This article was written by Joseph Wancho
Like inbound and outbound trains, they were two pitchers headed in opposite directions. One was making his 471st start, the other, only his fourth. One was winding down a magnificent career that would eventually lead him to Cooperstown. The other was the reigning Minor League Player of the Year, so honored by The Sporting News for his 22-win season at Triple-A Indianapolis in 1954.
But on May 1, 1955, Bob Feller and Herb Score would intertwine their respective careers on a sunny day at Cleveland Stadium. Both pitchers had been roughed up in their previous starts; Feller worked four innings and surrendered five earned runs in a 9-4 loss to Chicago on April 16. Score gave up five earned runs and walked six batters, taking the loss in a 6-4 defeat to Detroit on April 24. Both players were looking for redemption as the calendar flipped to May.
The opponent for the Sunday double dip was the Boston Red Sox. An announced crowd of 26,595 fans pushed through the turnstiles of the mammoth stadium on the shore of Lake Erie. The 1955 season was still quite young as the Indians, Tigers, White Sox, and Yankees were all bunched together at the top of the American League standings as the curtain came down on the month of April. A single game separated the four early contenders.
Bob Feller faced off against Boston’s Frank Sullivan in the opener. He wasn’t “Rapid Robert” these days. “In the old days I was confident that I could rear back and throw it past ’em,” said Feller. “Now I have to be careful with every pitch.”1 However, on this afternoon the 36-year-old veteran pitched on guile and had great control. He struck out only two batters, but the Iowa farm boy carried a no-hitter into the seventh inning. “I guess I felt the pressure more than any other time I had a no-hitter going,” he said.2 But Red Sox catcher Sammy White singled to center field with one out in the seventh inning to upset Feller’s bid for a fourth no-hitter. The next batter, Norm Zauchin, hit into an inning-ending double play. Feller retired the next six Boston batters without incident. Feller had just pitched the 12th one-hitter of his brilliant career, as well as the last of his 44 career shutouts. His longtime batterymate, Jim Hegan, provided all the offense he needed, knocking in both runs in the 2-0 win.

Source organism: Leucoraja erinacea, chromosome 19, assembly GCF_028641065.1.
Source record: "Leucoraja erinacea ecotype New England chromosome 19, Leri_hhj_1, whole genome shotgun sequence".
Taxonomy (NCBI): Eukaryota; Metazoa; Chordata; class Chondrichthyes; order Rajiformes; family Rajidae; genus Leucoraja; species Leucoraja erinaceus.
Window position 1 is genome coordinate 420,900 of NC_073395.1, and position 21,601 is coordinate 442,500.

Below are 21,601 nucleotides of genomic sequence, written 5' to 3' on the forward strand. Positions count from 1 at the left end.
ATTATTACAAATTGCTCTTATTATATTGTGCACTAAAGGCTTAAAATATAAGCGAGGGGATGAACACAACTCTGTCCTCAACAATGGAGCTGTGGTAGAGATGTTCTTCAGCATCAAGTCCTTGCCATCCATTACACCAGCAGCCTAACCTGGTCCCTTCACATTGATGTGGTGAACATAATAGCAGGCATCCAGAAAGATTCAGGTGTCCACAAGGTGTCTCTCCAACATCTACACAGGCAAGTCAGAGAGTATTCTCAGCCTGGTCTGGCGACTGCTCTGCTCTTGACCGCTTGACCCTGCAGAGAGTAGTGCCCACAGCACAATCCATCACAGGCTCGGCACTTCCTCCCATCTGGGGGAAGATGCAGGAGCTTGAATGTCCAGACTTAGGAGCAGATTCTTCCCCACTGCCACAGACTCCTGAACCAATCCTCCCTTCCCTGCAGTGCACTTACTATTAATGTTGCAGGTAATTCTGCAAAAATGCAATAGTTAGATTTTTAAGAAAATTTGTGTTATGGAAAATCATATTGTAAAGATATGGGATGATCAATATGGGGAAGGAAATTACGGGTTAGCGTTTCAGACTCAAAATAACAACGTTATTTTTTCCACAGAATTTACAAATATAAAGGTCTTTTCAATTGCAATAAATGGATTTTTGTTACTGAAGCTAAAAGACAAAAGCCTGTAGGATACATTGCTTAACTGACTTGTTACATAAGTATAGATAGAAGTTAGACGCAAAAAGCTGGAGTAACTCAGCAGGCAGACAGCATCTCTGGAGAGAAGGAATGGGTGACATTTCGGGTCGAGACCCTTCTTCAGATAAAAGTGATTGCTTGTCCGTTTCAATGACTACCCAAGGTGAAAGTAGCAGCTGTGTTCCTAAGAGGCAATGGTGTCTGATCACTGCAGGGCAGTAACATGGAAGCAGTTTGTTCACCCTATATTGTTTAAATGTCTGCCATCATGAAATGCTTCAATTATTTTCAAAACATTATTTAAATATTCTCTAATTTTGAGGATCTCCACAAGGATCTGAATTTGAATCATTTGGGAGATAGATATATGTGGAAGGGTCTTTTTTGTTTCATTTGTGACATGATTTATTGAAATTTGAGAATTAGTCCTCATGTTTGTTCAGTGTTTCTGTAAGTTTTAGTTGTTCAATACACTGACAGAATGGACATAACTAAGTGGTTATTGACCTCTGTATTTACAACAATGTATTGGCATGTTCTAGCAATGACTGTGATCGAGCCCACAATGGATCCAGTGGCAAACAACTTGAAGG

When he was asked to evaluate his mound work, Feller said, “It was as good as any game I ever pitched. I only faced 29 men.”3 Not too far from where Feller was being interviewed sat the 21-year-old rookie Herb Score. “This is gonna be great … me coming in after THAT performance,” Score remarked to no one in particular.4 “It’s going to be a tough act for the kid to follow,” said Feller.5 “Just go out and tell him to do better,” chimed in a grinning Hegan.6
Score took the hill to start the nightcap. He struck out the side in the first inning. A double to left field by Larry Doby in the home half of the first plated two runs. In the second inning Score gave up two doubles and a walk as Boston cut the Cleveland lead in half, 2-1. But the three outs were all whiffs. In the third inning, Score gave up a leadoff single, and then struck out the next three batters. The “kid” had pitched three innings thus far and fanned nine. What was that again, Jim Hegan?
By the end of the fifth inning Score had racked up 12 K’s. Bob Feller held the modern-day record for strikeouts in a game with 18 in a 1938 game. Score was well within equaling or topping that mark. However, the big lefty came up a bit short, registering 16 strikeouts in the 2-1 win. The heir apparent gave a masterful performance, becoming the 10th pitcher since 1900 to strike out 16 or more men in a game.7 (The record as of 2015 for strikeouts by a pitcher in a game is 20, held by Kerry Wood of the Cubs and Roger Clemens of the Red Sox. Clemens did it twice.)
The self-deprecating Score seemed to be unfazed by his achievement. “No kidding, I think a one-hitter is better than a flock of strikeouts. One is great pitching and the other is throwing. I made a lot of mistakes. I always sleep good before a game and then stay awake after one. Especially when I make mistakes.”8
Score’s manager and peers searched for the right superlatives to describe his work. “He had an excellent curve in the first three innings and again in the eighth and ninth, but you’ll see him faster,” said Indians’ skipper Al Lopez.9
Boston’s Billy Goodman did manage to get two hits off Score, but he did not put much stock in the effort. “I was lucky, that’s all,” said Goodman. “He’s got great stuff and he’ll beat the rest of the clubs too. A real good pitcher.”10 Red Sox right fielder Sam Mele agreed: “He looks just as fast as Bob Turley to me.”11
Hal Lebovitz covered the games for the Cleveland News. His headline read, “Tribe’s Terrific Twosome: Mr. Robert, Master Herbie.” It was a fitting way to say that the torch was being passed.
1 Chuck Heaton, “White Goes For Outside Pitch in 7th,” Cleveland Plain Dealer, May 2, 1955: 33.
3 Hal Lebovitz, “Tribe’s Terrific Twosome: Mr. Robert, Master Herbie,” Cleveland News, May 2, 1955: 25.
7 Lebovitz, 25
8 Frank Gibbons, “Feller Was Better Than I Was— Score,” Cleveland Press, May 2, 1955: 44.
9 Dan Taylor, “Baseball Pros Sum Up Score: WOW!,” Cleveland Press, May 2, 1955: 44.